First, I agree with Martynas, with reservations.
> There is already schema:Event, dbpedia:Event and a whole Event ontology (actually just one of them):
This has been instructive.
It is still important to know the current rules. In LODE, event is
"Definition: "Something that happened," as might be reported in a news
article or explained by a historian.
An event consists of some temporal and spatial boundaries subjectively
imposed on the flux of reality or imagination, that we wish to treat as
an entity for the purposes of making statements about it. In particular,
we may wish to make statements that relate people, places, or things to
Note that, unlike some definitions of "event," this definition does not
specify that an event involves a change of state, nor does it attempt to
distinguish events from processes or states."
Event in DCMI is defined as: "Metadata for an event provides descriptive
information that is the basis for discovery of the purpose, location,
duration, and responsible agents associated with an event. Examples
include an exhibition, webcast, conference, workshop, open day,
performance, battle, trial, wedding, tea party, conflagration."
There is another event ontology at
http://motools.sourceforge.net/event/event.html with a definition of:
"Event - An arbitrary classification of a space/time region, by a
cognitive agent. An event may have actively participating agents,
passive factors, products, and a location in space/time." This seems to
be primarily for "human-inspired events", especially music performances.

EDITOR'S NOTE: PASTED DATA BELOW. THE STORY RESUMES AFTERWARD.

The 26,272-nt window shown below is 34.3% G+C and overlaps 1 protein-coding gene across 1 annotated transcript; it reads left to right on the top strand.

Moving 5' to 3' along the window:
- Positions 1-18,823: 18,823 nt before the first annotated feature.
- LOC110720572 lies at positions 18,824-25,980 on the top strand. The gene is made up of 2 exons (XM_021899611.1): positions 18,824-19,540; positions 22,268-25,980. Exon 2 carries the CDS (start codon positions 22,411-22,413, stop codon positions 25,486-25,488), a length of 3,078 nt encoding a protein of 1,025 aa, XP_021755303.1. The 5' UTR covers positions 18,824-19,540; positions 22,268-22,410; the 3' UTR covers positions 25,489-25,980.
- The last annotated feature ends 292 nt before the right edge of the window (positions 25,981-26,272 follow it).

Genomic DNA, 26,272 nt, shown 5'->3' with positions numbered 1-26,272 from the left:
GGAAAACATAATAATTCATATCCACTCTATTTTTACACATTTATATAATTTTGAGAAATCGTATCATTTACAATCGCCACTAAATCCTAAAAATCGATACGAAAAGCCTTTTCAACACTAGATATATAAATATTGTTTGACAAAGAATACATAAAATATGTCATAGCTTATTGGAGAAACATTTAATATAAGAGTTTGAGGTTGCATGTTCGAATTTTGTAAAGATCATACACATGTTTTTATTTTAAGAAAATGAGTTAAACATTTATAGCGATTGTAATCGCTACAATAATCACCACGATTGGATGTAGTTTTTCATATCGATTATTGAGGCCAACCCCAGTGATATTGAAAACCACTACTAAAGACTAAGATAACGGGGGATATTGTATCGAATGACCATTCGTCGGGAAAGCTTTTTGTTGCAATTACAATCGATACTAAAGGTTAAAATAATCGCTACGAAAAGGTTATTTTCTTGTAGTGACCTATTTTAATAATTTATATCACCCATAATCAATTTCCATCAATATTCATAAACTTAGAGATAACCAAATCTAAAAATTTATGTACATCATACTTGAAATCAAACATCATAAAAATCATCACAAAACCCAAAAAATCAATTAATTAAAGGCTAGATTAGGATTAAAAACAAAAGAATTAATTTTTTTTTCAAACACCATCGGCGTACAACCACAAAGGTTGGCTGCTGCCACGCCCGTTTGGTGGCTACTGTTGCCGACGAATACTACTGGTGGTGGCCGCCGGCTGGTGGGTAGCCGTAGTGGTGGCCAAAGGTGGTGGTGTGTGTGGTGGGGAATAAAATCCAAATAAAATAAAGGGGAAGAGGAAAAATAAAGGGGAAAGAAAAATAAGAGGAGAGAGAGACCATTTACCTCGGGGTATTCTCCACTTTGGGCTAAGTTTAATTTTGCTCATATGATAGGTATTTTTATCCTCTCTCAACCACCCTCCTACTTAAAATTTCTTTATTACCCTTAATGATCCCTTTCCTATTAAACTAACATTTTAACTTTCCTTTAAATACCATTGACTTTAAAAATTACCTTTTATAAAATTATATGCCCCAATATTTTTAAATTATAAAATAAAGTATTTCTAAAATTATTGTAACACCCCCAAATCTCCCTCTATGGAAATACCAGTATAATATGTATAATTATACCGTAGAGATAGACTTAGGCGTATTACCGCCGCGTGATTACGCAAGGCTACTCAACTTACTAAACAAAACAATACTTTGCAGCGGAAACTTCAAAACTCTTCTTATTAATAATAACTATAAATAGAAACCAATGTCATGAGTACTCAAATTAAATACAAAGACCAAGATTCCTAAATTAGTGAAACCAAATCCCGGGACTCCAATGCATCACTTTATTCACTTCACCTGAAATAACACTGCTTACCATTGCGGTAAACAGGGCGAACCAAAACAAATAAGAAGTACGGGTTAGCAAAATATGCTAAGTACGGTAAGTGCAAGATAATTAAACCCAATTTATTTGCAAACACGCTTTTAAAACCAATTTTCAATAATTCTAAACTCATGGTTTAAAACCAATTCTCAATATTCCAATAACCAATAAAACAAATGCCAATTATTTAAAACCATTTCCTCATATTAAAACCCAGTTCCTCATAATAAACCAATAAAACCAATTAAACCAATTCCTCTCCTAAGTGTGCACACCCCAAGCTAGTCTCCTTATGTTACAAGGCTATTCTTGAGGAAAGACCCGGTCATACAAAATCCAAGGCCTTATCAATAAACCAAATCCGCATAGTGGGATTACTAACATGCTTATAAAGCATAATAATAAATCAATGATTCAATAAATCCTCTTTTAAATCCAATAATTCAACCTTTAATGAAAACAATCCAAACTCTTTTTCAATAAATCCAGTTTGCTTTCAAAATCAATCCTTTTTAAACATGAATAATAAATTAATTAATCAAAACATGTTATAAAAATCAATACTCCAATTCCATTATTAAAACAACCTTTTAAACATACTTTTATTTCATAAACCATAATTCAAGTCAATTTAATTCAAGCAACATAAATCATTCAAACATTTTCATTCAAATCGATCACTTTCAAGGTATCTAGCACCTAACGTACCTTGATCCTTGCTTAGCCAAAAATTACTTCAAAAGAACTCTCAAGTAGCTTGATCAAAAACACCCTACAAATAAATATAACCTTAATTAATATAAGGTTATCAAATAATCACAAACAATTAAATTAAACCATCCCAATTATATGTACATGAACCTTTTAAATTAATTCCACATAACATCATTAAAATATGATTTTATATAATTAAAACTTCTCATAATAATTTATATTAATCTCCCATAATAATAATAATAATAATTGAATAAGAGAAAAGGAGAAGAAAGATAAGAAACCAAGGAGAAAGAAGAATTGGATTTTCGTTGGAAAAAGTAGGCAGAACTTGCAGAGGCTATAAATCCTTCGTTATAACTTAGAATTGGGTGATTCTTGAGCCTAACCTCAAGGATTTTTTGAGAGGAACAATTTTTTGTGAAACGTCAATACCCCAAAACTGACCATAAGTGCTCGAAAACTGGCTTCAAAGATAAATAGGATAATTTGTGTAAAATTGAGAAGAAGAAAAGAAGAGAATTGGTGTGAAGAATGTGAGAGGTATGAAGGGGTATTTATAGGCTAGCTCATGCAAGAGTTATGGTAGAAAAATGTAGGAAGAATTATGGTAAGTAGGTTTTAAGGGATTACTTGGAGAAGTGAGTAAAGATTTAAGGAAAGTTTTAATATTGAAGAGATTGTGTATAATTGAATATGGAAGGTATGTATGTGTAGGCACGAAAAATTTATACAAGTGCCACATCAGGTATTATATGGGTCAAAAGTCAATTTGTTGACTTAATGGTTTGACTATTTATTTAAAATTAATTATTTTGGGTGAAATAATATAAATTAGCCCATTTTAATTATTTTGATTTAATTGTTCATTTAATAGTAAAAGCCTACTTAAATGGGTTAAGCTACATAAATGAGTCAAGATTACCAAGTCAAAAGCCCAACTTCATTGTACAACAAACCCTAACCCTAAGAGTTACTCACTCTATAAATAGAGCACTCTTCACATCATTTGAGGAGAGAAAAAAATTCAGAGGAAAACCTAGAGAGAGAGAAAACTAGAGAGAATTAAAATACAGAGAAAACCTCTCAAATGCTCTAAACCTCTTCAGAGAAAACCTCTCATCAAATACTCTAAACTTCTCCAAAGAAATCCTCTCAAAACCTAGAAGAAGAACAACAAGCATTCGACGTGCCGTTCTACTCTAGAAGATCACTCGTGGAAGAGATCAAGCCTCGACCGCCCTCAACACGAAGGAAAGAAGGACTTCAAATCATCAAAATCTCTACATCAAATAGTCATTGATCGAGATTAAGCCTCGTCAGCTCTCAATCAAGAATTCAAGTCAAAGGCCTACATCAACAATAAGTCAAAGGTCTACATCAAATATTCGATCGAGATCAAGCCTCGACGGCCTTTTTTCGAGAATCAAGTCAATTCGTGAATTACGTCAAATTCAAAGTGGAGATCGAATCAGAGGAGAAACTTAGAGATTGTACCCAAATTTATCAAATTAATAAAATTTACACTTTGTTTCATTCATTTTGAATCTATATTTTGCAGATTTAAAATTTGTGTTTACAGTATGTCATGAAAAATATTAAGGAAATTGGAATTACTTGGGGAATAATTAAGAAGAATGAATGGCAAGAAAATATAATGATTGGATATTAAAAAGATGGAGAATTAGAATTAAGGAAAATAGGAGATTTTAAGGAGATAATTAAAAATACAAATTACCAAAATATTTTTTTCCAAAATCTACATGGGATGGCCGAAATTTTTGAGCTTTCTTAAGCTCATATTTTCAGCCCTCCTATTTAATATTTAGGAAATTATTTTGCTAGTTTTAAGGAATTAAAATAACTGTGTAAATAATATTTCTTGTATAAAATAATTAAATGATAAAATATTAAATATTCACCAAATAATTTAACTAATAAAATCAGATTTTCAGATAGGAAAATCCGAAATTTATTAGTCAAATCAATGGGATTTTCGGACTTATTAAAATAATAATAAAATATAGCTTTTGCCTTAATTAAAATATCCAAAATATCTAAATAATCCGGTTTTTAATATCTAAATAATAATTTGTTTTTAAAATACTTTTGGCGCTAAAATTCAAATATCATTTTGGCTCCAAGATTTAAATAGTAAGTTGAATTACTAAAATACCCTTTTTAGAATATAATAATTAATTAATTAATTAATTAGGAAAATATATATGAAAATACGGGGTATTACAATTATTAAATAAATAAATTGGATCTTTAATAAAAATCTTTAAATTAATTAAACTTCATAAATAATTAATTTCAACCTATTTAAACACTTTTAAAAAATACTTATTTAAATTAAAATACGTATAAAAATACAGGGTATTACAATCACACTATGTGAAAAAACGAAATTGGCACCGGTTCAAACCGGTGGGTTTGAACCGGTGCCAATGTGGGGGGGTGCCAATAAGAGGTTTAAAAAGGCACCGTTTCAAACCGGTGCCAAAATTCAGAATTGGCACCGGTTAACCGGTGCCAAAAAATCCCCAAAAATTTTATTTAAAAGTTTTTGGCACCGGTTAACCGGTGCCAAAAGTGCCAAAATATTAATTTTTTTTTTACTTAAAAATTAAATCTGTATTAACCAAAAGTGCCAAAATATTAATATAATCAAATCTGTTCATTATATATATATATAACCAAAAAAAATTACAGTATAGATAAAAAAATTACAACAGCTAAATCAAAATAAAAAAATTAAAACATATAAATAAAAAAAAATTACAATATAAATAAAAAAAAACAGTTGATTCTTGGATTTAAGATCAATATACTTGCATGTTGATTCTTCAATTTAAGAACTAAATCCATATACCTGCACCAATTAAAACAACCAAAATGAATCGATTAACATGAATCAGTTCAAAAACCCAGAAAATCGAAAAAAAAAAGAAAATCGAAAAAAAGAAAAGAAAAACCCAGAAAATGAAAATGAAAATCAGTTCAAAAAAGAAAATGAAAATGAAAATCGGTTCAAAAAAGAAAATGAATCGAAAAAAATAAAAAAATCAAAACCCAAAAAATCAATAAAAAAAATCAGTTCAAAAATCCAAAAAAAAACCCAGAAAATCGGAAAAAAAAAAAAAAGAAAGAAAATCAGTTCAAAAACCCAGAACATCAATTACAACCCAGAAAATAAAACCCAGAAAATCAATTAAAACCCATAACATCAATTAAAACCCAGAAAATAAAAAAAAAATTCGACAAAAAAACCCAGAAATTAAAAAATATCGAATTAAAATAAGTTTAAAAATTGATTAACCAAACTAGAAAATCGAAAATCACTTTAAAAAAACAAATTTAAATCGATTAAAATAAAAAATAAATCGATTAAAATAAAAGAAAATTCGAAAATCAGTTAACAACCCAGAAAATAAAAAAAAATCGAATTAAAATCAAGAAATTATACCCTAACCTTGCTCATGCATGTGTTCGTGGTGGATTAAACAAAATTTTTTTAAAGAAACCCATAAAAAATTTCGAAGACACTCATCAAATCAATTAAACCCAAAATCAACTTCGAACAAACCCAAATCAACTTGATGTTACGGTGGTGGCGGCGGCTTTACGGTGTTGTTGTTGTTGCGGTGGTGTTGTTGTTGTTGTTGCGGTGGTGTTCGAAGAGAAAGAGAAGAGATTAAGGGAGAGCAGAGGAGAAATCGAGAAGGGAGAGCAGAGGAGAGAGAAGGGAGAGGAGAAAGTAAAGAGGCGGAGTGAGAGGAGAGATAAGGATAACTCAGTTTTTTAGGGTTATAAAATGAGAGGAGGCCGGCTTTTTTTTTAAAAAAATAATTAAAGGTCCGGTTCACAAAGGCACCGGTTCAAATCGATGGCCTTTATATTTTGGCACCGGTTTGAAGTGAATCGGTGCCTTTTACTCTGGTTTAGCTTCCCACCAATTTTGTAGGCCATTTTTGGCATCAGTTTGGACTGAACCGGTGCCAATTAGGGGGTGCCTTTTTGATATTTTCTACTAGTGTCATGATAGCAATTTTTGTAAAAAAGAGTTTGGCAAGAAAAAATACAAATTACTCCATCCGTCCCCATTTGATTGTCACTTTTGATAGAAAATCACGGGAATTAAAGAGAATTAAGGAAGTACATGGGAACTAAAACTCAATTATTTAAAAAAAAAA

In schema.org, event is defined as: "An event happening at a certain
time and location, such as a concert, lecture, or festival. Ticketing
information may be added via the 'offers' property. Repeated events may
be structured as separate Event objects." http://schema.org/Event
The rules for current cataloging practice are in two places. The first,
http://www.loc.gov/aba/publications/FreeSHM/H0405.pdf is general and
procedural in nature. The more substantive rules are at
What distinguishes cataloging practice is that they divide events into
those that can be authors and those that cannot, e.g. the explosion of
Krakatoa involved no people and cannot author anything. WWII, although
it involved a lot of people and a lot of organization, also cannot
author anything, but both are still events. When it comes to festivals,
exhibitions, tournaments and similar human-gettogethers, these are
actually special types of corporate bodies and it becomes more difficult
to determine whether they can author anything. The cataloging rules
above provide those guidelines and please trust me: it can get very
Therefore, from this short overview, one of the main problems is how the
different communities define an "event".
It seems that Bibframe is supposed to be for those webmasters out there
who are making all of these wonderful new tools and who are just
chomping at the big to get the data that is locked inside our
bibliographic records so that they can add our data to their tools.
Right now, there is such a range of definitions for event that I don't
know how a web master could ever create anything coherent, especially
adding how it has been used in library catalogs (which is much more
complex than the other methods). As Martynas asked, is the solution to
make a whole new ontology? Making a whole new one just means that the IT
folks will have to sort it out later.
That does not seem to be a solution.
James Weinheimer [log in to unmask]
First Thus http://blog.jweinheimer.net
First Thus Facebook Page https://www.facebook.com/FirstThus
Personal Facebook Page https://www.facebook.com/james.weinheimer.35
Cooperative Cataloging Rules http://sites.google.com/site/opencatalogingrules/
Cataloging Matters Podcasts http://blog.jweinheimer.net/cataloging-matters-podcasts
The Library Herald http://libnews.jweinheimer.net/
[delay +30 days]